In other words, aggression and self-defense become interchangeable terms. Those who strap on explosive vests and detonate them among innocent civilians are the same as those who are trying to stop such slaughter. Those who destroy missile launchers aimed at civilian centers are no better than those who launch the missiles themselves. Those who would willingly annihilate the Jewish State are no different than those who would prevent it from happening.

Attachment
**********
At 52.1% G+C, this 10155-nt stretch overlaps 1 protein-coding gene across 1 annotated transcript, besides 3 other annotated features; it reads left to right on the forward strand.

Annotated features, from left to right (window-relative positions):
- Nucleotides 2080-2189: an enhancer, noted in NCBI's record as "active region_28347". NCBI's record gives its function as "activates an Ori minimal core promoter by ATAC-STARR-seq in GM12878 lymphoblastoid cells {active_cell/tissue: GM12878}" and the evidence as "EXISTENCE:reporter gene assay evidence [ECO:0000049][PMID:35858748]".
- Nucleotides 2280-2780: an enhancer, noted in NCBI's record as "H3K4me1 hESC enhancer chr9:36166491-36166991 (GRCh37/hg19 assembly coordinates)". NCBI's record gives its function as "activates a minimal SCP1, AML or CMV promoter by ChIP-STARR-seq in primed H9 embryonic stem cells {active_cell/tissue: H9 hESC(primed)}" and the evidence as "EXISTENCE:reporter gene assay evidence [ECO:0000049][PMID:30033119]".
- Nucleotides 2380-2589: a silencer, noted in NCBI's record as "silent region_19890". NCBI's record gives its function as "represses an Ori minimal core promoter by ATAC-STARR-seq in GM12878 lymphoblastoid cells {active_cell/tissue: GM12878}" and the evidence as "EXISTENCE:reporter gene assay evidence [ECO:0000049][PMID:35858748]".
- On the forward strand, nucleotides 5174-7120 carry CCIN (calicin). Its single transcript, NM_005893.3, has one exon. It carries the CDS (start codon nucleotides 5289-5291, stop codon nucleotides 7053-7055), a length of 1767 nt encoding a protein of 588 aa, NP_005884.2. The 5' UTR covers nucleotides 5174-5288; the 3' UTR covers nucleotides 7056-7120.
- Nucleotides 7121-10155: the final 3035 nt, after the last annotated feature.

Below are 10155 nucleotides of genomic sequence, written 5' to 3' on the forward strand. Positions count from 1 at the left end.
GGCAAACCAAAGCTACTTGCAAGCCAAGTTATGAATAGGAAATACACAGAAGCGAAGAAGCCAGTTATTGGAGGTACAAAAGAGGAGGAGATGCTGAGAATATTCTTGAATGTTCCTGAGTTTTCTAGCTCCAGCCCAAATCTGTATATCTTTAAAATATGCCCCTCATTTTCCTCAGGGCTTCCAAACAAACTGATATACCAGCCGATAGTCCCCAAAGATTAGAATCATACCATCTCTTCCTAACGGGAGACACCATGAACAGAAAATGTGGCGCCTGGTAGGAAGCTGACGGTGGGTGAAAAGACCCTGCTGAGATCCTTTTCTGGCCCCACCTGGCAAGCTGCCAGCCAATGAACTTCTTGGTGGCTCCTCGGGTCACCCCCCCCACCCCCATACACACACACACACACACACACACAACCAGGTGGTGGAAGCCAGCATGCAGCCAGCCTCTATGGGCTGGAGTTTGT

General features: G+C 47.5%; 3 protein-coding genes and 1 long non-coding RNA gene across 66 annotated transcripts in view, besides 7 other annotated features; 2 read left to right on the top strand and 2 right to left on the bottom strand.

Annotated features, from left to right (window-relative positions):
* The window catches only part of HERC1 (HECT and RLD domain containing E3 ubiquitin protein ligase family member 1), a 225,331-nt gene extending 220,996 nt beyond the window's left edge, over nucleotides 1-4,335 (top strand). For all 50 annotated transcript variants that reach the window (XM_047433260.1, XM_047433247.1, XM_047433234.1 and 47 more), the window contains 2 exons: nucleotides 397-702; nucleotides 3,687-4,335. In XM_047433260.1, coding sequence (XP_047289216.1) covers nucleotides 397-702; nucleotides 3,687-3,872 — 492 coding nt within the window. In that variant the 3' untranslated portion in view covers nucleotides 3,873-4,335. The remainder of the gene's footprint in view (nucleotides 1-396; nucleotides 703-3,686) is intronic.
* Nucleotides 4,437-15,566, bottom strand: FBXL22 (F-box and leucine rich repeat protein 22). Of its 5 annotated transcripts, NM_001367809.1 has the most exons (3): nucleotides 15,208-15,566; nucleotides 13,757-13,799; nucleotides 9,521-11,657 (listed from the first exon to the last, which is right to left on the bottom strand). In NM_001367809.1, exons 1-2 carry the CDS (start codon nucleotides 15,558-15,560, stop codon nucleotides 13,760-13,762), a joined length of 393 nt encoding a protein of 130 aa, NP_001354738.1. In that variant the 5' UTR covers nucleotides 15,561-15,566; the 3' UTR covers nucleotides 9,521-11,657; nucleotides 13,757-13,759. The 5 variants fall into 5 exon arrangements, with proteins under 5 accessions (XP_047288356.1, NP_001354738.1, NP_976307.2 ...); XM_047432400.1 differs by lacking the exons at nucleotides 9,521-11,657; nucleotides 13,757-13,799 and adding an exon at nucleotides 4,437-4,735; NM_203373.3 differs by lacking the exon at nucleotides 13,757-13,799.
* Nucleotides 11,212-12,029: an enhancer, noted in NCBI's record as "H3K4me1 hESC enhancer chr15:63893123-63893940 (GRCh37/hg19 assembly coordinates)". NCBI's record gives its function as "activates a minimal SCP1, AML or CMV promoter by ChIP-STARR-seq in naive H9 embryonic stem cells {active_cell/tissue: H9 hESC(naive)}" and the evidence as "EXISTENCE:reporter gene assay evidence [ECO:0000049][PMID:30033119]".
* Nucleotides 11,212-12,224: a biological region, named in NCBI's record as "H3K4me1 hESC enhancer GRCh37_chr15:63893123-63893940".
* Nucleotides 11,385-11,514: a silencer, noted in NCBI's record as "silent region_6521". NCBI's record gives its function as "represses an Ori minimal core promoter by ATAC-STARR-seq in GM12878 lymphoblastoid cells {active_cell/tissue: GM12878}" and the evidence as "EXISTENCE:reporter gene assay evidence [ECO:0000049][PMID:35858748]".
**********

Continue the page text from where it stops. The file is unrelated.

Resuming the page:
In fairness, if such reasoning were an isolated case, one might be tempted to buy into Ms. Power’s assertion the above interview does not reflect her true sentiments. But it is not. In a 2004 review of a book by radical leftist Noam Chomsky, Power put Israel in the same category as Saudi Arabia, Turkey, Pakistan, Russia, and Uzbekistan when she referred to the “sins of our allies in the war on terror.” A book published in 2003, “Ethnic Violence and Justice,” contains a quote by Power directed at New York Times reporter David Rohde, who covered the second intifada. “I have a question for David about working for the New York Times,” said Power. “I was struck by a headline that accompanied a news story on the publication of the Human Rights Watch report. The headline was, I believe: ‘Human Rights Report Finds Massacre Did Not Occur in Jenin.’ The second paragraph said, ‘Oh, but lots of war crimes did.’ Why wouldn’t they make the war crimes the headline and the non-massacre the second paragraph?”